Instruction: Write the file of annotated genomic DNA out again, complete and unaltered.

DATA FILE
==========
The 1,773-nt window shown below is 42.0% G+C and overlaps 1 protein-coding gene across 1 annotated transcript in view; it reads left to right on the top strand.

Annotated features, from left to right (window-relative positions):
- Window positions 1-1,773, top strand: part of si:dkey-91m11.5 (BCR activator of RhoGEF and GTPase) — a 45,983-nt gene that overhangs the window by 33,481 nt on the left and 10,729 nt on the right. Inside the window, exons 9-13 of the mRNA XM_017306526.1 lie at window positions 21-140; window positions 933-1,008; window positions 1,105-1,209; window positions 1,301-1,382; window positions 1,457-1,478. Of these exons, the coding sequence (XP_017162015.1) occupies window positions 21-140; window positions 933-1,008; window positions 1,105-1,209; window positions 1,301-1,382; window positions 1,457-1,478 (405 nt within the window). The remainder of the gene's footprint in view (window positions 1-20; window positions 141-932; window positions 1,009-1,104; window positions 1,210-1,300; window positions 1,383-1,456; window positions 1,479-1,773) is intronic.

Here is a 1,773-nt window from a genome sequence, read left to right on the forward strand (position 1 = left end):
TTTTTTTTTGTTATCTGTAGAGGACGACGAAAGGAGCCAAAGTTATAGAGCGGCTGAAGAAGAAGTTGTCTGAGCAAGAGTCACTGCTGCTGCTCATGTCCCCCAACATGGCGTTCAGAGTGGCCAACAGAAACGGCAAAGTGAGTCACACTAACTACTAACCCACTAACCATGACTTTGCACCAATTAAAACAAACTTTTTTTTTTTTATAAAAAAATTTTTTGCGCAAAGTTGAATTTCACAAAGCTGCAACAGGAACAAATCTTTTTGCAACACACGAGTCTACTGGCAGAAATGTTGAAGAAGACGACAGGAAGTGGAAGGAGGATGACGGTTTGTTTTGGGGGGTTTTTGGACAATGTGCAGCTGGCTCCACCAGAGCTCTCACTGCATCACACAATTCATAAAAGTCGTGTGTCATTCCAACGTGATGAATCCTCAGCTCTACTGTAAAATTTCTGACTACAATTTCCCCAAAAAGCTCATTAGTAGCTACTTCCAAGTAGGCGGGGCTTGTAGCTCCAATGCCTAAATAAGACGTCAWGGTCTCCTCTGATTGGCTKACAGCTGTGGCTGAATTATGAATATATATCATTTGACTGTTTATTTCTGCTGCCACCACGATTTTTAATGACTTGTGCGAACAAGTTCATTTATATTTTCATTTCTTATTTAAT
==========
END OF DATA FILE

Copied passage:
The 1,773-nt window shown below is 42.0% G+C and overlaps 1 protein-coding gene across 1 annotated transcript in view; it reads left to right on the top strand.

Annotated features, from left to right (window-relative positions):
- Window positions 1-1,773, top strand: part of si:dkey-91m11.5 (BCR activator of RhoGEF and GTPase) — a 45,983-nt gene that overhangs the window by 33,481 nt on the left and 10,729 nt on the right. Inside the window, exons 9-13 of the mRNA XM_017306526.1 lie at window positions 21-140; window positions 933-1,008; window positions 1,105-1,209; window positions 1,301-1,382; window positions 1,457-1,478. Of these exons, the coding sequence (XP_017162015.1) occupies window positions 21-140; window positions 933-1,008; window positions 1,105-1,209; window positions 1,301-1,382; window positions 1,457-1,478 (405 nt within the window). The remainder of the gene's footprint in view (window positions 1-20; window positions 141-932; window positions 1,009-1,104; window positions 1,210-1,300; window positions 1,383-1,456; window positions 1,479-1,773) is intronic.

Here is a 1,773-nt window from a genome sequence, read left to right on the forward strand (position 1 = left end):
TTTTTTTTTGTTATCTGTAGAGGACGACGAAAGGAGCCAAAGTTATAGAGCGGCTGAAGAAGAAGTTGTCTGAGCAAGAGTCACTGCTGCTGCTCATGTCCCCCAACATGGCGTTCAGAGTGGCCAACAGAAACGGCAAAGTGAGTCACACTAACTACTAACCCACTAACCATGACTTTGCACCAATTAAAACAAACTTTTTTTTTTTTATAAAAAAATTTTTTGCGCAAAGTTGAATTTCACAAAGCTGCAACAGGAACAAATCTTTTTGCAACACACGAGTCTACTGGCAGAAATGTTGAAGAAGACGACAGGAAGTGGAAGGAGGATGACGGTTTGTTTTGGGGGGTTTTTGGACAATGTGCAGCTGGCTCCACCAGAGCTCTCACTGCATCACACAATTCATAAAAGTCGTGTGTCATTCCAACGTGATGAATCCTCAGCTCTACTGTAAAATTTCTGACTACAATTTCCCCAAAAAGCTCATTAGTAGCTACTTCCAAGTAGGCGGGGCTTGTAGCTCCAATGCCTAAATAAGACGTCAWGGTCTCCTCTGATTGGCTKACAGCTGTGGCTGAATTATGAATATATATCATTTGACTGTTTATTTCTGCTGCCACCACGATTTTTAATGACTTGTGCGAACAAGTTCATTTATATTTTCATTTCTTATTTAAT